The compressed gas spray kills the assailant not slowly but painfully, horrifically, its face collapsing in a pile of goo. This constant need for the Doctor Who effects team to dissolve creatures, slime oozing from every orifice, stands as perhaps the least appealing feature of the entirety of Nathan-Turner and Saward’s run at the helm of the series (q.v. “The Five Doctors,” “Snakedance, and “Time-Flight,” with special mention of the pulsating exposed brains in “Mawdryn Undead.”) The gratutious display points out, however, what the Doctor will be inflicting on the invaders should he pump the ventilation shafts full of the gas—no painless demise but guaranteed suffering, perhaps the only time this predilection for pustulation pays off by summing up the stakes.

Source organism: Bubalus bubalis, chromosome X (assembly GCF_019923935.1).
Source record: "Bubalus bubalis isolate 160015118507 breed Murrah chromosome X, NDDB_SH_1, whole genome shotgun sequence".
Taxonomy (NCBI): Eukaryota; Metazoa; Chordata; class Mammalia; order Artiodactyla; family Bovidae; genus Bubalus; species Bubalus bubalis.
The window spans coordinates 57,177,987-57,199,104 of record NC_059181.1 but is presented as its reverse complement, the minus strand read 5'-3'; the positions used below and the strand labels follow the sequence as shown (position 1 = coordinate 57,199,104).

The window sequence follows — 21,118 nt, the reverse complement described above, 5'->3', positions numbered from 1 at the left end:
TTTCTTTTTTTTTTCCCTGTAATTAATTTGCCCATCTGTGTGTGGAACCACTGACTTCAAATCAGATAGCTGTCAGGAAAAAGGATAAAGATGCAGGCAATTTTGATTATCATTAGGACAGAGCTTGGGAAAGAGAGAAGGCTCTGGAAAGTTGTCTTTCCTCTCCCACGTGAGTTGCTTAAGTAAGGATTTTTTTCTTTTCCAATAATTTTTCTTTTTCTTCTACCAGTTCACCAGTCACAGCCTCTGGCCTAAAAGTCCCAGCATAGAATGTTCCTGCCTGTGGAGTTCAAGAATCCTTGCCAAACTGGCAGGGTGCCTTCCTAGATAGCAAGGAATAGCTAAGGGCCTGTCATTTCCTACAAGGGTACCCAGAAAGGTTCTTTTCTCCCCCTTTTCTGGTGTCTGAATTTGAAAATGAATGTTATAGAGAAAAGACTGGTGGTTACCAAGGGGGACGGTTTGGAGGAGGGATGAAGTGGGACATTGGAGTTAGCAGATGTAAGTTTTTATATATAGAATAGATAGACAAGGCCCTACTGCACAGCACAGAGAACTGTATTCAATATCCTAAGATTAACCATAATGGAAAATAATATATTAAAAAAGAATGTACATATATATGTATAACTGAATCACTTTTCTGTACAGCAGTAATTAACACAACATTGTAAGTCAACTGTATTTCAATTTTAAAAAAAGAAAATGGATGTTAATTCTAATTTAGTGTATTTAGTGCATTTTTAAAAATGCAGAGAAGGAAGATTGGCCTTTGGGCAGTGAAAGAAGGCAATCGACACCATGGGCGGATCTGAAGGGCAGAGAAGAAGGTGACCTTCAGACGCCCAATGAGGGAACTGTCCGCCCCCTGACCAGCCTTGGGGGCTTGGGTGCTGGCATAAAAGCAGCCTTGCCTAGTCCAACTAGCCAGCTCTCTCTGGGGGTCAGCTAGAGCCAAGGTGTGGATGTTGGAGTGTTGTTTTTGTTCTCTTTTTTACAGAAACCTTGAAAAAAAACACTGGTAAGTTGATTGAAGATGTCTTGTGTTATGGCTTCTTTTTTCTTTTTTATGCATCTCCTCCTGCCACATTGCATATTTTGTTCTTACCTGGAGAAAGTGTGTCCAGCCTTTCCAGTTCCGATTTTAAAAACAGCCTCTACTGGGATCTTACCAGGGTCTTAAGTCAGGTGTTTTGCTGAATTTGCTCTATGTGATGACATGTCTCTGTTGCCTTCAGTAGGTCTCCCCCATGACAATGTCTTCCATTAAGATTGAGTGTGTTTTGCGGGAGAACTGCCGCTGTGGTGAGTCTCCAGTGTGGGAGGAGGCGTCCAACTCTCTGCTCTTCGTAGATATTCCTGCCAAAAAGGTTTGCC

Frantically, the Doctor searches for an alternative, and when Preston demands that he use the hexachromide, he turns on her with venom, asking “I sometimes wonder why I like the people of this miserable planet so much.” As with the Third Doctor’s encounters with the Silurians and Sea Devils, the Doctor’s alienness, his non-human background, comes out clearly in a moment like this. What gives humans undisputed claim to a planet that is not exclusively theirs? Only when the missile launch countdown nears its conclusion does the Doctor decide, as Tegan insists he must. He will save the billions of humans on Earth, though fully aware of the cost of such an action.